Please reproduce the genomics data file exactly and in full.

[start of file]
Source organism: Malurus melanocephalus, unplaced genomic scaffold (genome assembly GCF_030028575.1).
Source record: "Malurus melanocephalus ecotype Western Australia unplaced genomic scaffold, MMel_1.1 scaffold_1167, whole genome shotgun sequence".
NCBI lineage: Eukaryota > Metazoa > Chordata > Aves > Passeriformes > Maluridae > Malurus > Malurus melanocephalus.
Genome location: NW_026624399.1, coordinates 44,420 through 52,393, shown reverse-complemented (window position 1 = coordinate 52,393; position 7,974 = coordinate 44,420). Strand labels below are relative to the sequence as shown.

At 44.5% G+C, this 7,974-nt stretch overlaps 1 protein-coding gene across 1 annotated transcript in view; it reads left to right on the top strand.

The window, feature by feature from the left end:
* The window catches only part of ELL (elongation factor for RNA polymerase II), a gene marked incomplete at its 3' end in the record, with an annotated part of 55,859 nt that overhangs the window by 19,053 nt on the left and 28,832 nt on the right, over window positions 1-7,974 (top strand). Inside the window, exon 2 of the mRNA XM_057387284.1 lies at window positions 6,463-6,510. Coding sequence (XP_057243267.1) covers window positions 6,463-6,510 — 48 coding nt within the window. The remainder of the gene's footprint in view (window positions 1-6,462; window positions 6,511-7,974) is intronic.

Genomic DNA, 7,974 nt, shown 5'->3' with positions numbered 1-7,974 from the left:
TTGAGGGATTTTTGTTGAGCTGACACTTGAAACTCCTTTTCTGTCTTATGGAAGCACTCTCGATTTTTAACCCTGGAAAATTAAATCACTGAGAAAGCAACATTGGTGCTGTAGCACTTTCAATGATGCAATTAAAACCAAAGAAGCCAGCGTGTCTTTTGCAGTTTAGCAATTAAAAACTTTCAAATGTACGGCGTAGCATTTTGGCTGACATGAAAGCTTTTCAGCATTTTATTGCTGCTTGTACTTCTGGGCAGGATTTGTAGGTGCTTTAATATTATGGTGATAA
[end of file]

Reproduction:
Source organism: Malurus melanocephalus, unplaced genomic scaffold (genome assembly GCF_030028575.1).
Source record: "Malurus melanocephalus ecotype Western Australia unplaced genomic scaffold, MMel_1.1 scaffold_1167, whole genome shotgun sequence".
NCBI lineage: Eukaryota > Metazoa > Chordata > Aves > Passeriformes > Maluridae > Malurus > Malurus melanocephalus.
Genome location: NW_026624399.1, coordinates 44,420 through 52,393, shown reverse-complemented (window position 1 = coordinate 52,393; position 7,974 = coordinate 44,420). Strand labels below are relative to the sequence as shown.

At 44.5% G+C, this 7,974-nt stretch overlaps 1 protein-coding gene across 1 annotated transcript in view; it reads left to right on the top strand.

The window, feature by feature from the left end:
* The window catches only part of ELL (elongation factor for RNA polymerase II), a gene marked incomplete at its 3' end in the record, with an annotated part of 55,859 nt that overhangs the window by 19,053 nt on the left and 28,832 nt on the right, over window positions 1-7,974 (top strand). Inside the window, exon 2 of the mRNA XM_057387284.1 lies at window positions 6,463-6,510. Coding sequence (XP_057243267.1) covers window positions 6,463-6,510 — 48 coding nt within the window. The remainder of the gene's footprint in view (window positions 1-6,462; window positions 6,511-7,974) is intronic.

Genomic DNA, 7,974 nt, shown 5'->3' with positions numbered 1-7,974 from the left:
TTGAGGGATTTTTGTTGAGCTGACACTTGAAACTCCTTTTCTGTCTTATGGAAGCACTCTCGATTTTTAACCCTGGAAAATTAAATCACTGAGAAAGCAACATTGGTGCTGTAGCACTTTCAATGATGCAATTAAAACCAAAGAAGCCAGCGTGTCTTTTGCAGTTTAGCAATTAAAAACTTTCAAATGTACGGCGTAGCATTTTGGCTGACATGAAAGCTTTTCAGCATTTTATTGCTGCTTGTACTTCTGGGCAGGATTTGTAGGTGCTTTAATATTATGGTGATAA